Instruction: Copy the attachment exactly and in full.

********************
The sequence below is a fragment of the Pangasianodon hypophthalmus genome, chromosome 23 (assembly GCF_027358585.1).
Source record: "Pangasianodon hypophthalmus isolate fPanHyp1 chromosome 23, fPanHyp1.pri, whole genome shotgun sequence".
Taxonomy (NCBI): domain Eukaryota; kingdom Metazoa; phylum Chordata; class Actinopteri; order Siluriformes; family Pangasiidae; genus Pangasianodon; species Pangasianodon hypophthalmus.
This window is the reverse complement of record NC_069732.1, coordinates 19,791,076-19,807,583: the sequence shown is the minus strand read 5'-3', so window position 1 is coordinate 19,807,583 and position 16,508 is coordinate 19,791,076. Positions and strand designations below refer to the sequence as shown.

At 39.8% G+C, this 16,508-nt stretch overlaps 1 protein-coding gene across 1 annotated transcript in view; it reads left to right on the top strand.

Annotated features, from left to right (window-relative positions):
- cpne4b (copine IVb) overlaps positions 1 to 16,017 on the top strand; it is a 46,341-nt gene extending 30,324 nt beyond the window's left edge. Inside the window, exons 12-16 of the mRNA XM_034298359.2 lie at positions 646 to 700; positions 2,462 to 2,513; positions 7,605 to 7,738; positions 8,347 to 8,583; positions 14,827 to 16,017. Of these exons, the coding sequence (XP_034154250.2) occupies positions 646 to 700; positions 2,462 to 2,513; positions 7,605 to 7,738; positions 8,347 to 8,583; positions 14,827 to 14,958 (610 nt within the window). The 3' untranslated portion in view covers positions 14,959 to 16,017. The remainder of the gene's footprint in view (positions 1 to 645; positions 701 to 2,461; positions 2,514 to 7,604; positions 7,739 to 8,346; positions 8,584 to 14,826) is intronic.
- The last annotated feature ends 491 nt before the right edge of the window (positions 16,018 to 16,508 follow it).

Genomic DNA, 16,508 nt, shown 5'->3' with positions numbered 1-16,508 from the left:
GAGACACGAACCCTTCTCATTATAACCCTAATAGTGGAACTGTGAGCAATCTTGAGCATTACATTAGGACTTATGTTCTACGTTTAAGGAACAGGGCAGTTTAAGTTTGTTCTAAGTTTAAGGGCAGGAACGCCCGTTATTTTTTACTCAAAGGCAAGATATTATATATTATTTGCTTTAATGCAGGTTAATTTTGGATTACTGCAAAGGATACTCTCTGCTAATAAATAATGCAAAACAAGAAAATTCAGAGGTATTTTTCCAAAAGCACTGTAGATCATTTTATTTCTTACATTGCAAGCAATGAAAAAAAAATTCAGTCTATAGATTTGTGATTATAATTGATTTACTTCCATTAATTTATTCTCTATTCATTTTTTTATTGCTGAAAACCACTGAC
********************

The sequence below is a fragment of the Pangasianodon hypophthalmus genome, chromosome 23 (assembly GCF_027358585.1).
Source record: "Pangasianodon hypophthalmus isolate fPanHyp1 chromosome 23, fPanHyp1.pri, whole genome shotgun sequence".
Taxonomy (NCBI): domain Eukaryota; kingdom Metazoa; phylum Chordata; class Actinopteri; order Siluriformes; family Pangasiidae; genus Pangasianodon; species Pangasianodon hypophthalmus.
This window is the reverse complement of record NC_069732.1, coordinates 19,791,076-19,807,583: the sequence shown is the minus strand read 5'-3', so window position 1 is coordinate 19,807,583 and position 16,508 is coordinate 19,791,076. Positions and strand designations below refer to the sequence as shown.

At 39.8% G+C, this 16,508-nt stretch overlaps 1 protein-coding gene across 1 annotated transcript in view; it reads left to right on the top strand.

Annotated features, from left to right (window-relative positions):
- cpne4b (copine IVb) overlaps positions 1 to 16,017 on the top strand; it is a 46,341-nt gene extending 30,324 nt beyond the window's left edge. Inside the window, exons 12-16 of the mRNA XM_034298359.2 lie at positions 646 to 700; positions 2,462 to 2,513; positions 7,605 to 7,738; positions 8,347 to 8,583; positions 14,827 to 16,017. Of these exons, the coding sequence (XP_034154250.2) occupies positions 646 to 700; positions 2,462 to 2,513; positions 7,605 to 7,738; positions 8,347 to 8,583; positions 14,827 to 14,958 (610 nt within the window). The 3' untranslated portion in view covers positions 14,959 to 16,017. The remainder of the gene's footprint in view (positions 1 to 645; positions 701 to 2,461; positions 2,514 to 7,604; positions 7,739 to 8,346; positions 8,584 to 14,826) is intronic.
- The last annotated feature ends 491 nt before the right edge of the window (positions 16,018 to 16,508 follow it).

Genomic DNA, 16,508 nt, shown 5'->3' with positions numbered 1-16,508 from the left:
GAGACACGAACCCTTCTCATTATAACCCTAATAGTGGAACTGTGAGCAATCTTGAGCATTACATTAGGACTTATGTTCTACGTTTAAGGAACAGGGCAGTTTAAGTTTGTTCTAAGTTTAAGGGCAGGAACGCCCGTTATTTTTTACTCAAAGGCAAGATATTATATATTATTTGCTTTAATGCAGGTTAATTTTGGATTACTGCAAAGGATACTCTCTGCTAATAAATAATGCAAAACAAGAAAATTCAGAGGTATTTTTCCAAAAGCACTGTAGATCATTTTATTTCTTACATTGCAAGCAATGAAAAAAAAATTCAGTCTATAGATTTGTGATTATAATTGATTTACTTCCATTAATTTATTCTCTATTCATTTTTTTATTGCTGAAAACCACTGAC